Saturday,22 September, 2018
Current issue | Issue 1393, (10 - 16 May 2018)
Saturday,22 September, 2018
Issue 1393, (10 - 16 May 2018)

Ahram Weekly

Obituary: Kadri Hefni (1938-2018)

Humanist and expert

 

Kadri Hefni, best known as an expert on political psychology in the Arab world, passed away this week at 80. Hefni, a professor of psychology at Ain Shams University, specialised in Israeli society. One of his famous studies is The Israeli Character.  

Mona Anis, chief editor at Shorouk Publishing House, was a close friend of Hefni. She recalls first meeting him at Ain Shams University. “Those were the years immediately following the defeat in the June 1967 Arab-Israeli War. I was an undergraduate while he was studying for his PhD in psychology.” His education was interrupted, she said, when, as a young communist, he was arrested for five years in 1959. He resumed his graduate studies in the mid-60s. Anis said that because the 1967 defeat shocked all Arabs, Hefni decided to specialise in political psychology, focusing on the analysis of the psychological dimensions of the Arab-Israeli conflict. “He became one of the leading experts in that field and he continued to write on, and provide expertise to, the Palestinians and supervise academic dissertations on various aspects of the conflict and its resolution to his last day,” Anis says.

Hefni believed that talking with people was the best way to correct their thinking and that Saad Zaghloul was more revolutionary than Che Guevara. According to Hefni, in one of his interviews, all the revolutionary movements of the world that changed the lives and thoughts of people, began with words, with people talking.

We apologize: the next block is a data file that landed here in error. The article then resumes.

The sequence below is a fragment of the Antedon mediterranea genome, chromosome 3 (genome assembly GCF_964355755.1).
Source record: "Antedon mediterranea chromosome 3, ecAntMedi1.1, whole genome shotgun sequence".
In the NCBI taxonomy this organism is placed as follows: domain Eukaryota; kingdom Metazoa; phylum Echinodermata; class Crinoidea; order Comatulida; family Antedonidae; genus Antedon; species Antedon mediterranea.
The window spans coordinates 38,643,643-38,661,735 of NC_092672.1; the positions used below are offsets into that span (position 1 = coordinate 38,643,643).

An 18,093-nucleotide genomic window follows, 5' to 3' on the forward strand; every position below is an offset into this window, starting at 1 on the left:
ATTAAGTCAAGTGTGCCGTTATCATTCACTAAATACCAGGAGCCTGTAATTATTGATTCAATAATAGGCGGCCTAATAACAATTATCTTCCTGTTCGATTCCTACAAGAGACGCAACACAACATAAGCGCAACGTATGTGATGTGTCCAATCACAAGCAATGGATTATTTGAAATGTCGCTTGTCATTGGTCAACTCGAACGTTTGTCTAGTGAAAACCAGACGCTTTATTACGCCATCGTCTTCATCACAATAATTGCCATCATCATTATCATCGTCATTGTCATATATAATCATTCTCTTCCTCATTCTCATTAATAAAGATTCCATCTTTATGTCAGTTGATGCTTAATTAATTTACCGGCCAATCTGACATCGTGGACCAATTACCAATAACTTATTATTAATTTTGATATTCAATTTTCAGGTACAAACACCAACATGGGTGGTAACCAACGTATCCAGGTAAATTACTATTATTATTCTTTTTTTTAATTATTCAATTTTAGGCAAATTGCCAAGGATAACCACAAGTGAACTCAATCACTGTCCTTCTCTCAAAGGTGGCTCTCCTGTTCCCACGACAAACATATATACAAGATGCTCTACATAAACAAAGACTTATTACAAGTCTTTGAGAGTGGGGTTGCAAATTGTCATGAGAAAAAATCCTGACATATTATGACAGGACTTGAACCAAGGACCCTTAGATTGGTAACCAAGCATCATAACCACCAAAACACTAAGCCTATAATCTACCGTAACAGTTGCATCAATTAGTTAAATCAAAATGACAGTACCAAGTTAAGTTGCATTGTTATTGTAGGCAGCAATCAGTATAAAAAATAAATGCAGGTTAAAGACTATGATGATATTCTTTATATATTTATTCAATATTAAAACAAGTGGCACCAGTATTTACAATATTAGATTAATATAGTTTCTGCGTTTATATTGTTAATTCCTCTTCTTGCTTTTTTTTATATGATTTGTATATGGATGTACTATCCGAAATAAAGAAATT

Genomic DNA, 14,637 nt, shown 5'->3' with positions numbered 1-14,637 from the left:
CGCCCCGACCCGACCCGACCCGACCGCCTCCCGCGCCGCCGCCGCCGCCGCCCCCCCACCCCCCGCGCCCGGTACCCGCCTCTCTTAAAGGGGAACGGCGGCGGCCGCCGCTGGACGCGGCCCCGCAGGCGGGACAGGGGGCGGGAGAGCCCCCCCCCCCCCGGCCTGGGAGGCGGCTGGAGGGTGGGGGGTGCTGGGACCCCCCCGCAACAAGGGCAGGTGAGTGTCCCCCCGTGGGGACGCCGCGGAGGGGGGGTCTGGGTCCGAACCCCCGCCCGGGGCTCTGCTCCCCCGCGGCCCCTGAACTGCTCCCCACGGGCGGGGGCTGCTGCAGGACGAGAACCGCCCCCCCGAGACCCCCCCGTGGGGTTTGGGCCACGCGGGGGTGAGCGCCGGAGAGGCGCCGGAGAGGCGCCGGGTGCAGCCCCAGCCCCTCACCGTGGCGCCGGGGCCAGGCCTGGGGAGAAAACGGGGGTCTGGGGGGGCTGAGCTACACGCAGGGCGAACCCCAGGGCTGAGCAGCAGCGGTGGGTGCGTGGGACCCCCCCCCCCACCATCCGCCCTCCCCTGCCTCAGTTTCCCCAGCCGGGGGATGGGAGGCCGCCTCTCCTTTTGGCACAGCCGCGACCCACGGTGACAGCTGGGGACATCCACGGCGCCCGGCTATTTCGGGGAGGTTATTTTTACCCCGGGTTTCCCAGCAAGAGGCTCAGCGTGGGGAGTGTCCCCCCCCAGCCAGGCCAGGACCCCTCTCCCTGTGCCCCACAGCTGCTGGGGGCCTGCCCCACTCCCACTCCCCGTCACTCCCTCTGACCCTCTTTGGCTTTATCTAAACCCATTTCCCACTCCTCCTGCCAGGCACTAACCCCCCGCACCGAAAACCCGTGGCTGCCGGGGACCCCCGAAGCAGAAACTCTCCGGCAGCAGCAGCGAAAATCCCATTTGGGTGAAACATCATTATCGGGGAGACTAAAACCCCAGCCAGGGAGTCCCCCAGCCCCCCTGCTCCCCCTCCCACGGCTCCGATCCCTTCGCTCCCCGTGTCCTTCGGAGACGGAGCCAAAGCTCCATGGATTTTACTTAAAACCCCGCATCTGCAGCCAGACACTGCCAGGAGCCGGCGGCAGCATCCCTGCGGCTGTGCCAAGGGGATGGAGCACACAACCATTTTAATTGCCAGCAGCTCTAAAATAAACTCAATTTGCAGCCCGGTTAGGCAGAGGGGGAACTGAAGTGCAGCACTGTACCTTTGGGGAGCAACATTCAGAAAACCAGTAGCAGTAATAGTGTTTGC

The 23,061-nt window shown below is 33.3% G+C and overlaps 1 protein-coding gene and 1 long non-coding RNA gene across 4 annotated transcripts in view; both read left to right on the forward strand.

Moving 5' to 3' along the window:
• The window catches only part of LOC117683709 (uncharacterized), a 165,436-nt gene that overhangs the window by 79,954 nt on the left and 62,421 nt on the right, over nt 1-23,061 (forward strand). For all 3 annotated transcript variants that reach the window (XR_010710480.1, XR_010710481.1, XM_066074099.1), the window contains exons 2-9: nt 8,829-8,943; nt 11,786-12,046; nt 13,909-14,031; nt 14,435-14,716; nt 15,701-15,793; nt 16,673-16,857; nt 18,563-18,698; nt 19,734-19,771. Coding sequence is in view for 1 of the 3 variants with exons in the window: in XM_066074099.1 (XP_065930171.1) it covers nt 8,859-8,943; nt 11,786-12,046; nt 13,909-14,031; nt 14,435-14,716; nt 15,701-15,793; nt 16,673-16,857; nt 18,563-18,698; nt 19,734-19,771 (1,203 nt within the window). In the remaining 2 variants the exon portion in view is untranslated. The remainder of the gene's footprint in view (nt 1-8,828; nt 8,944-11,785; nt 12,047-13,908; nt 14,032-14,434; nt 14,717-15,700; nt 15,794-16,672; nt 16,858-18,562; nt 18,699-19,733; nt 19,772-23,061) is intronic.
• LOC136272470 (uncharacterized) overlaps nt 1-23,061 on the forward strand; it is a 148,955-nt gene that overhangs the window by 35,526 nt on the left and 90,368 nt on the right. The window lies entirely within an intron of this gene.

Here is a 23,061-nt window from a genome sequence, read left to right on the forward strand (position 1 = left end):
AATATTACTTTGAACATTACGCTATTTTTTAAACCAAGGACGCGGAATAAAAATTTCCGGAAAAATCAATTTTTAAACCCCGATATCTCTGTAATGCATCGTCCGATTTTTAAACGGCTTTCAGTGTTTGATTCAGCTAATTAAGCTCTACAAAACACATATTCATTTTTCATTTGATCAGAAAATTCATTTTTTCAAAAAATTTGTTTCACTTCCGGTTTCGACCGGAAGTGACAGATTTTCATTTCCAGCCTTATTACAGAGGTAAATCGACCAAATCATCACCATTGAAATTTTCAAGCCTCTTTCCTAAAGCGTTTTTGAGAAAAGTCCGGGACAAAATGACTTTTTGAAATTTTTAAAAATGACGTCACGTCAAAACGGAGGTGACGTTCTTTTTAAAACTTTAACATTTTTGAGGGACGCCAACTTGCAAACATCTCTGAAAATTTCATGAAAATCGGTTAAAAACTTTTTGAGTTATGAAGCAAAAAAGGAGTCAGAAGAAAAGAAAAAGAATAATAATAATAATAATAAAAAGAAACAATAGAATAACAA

In an exclusive interview with Al-Ahram Weekly in 2008 about the eve of the Six-Day War starting 5 June 1967, Hefni said there was nothing exceptional about the day. But the following morning, as he and his colleagues began their day’s work testing for drug addiction among prisoners, they were told to leave by an official who announced “we are attacking Israel.”

Less than a week later, on 9 June, when then president Gamal Abdel-Nasser appeared on television announcing the withdrawal of Egyptian troops, Hefni’s assumptions had been turned upside down. “This was the watershed for me and two of my friends,” he said. “They felt their dream had been shattered. We all began to base our future plans on the reality of defeat.

“No politics, no homeland, no nothing. I will become a millionaire,” he recalled one friend as saying. And he did, Hefni remembered with a wry smile. Another friend believed that resistance was the only way out of defeat.

Hefni took the Israeli attack as a personal blow. “I realised I knew nothing about Israel. I woke up not knowing who had defeated us. It was a situation he felt honour-bound to rectify.

He represented Egypt in European Arab conferences in Spain and the 1991 Madrid peace conference.

Among many honours, Hefni received The State Incentive Award in psychology in 1972.  He worked in many academic institutions and research centres in Egypt and the rest of the Arab world. 

Hefni’s main concern was education and found in the Muslim Brotherhood an enemy. He studied how terrorists think and found that most of them are highly educated and graduates of faculties including medicine and engineering.

He suggested that students of such faculties in addition to science should study philosophy and logic so that they can deal with different opinions and theories. According to him, “they think they own the only truth”. He believed that developing education was the only way to lift the nation and defeat violence and terrorism.

It was the disaster of 1967 that first set Hefni studying Israel, and ultimately led to several publications on the subject. His first book, Embodying Illusion, which dissects the mythical dimensions of the state of Israel propagated by some Jewish groups, was produced for Al-Ahram Centre for Palestinian and Zionist Studies, the precursor of Al-Ahram’s Centre for Political and Strategic Studies.

“But first and foremost he was a great humanist, a defender of human rights and a wonderful human being. All his friends and students will sorely miss him,” Anis told the Weekly.

Hefni is survived by his wife Ilham Fatim, his daughter Amal and step-children Bassem and Maha Mahfouz Abdel-Rahman.

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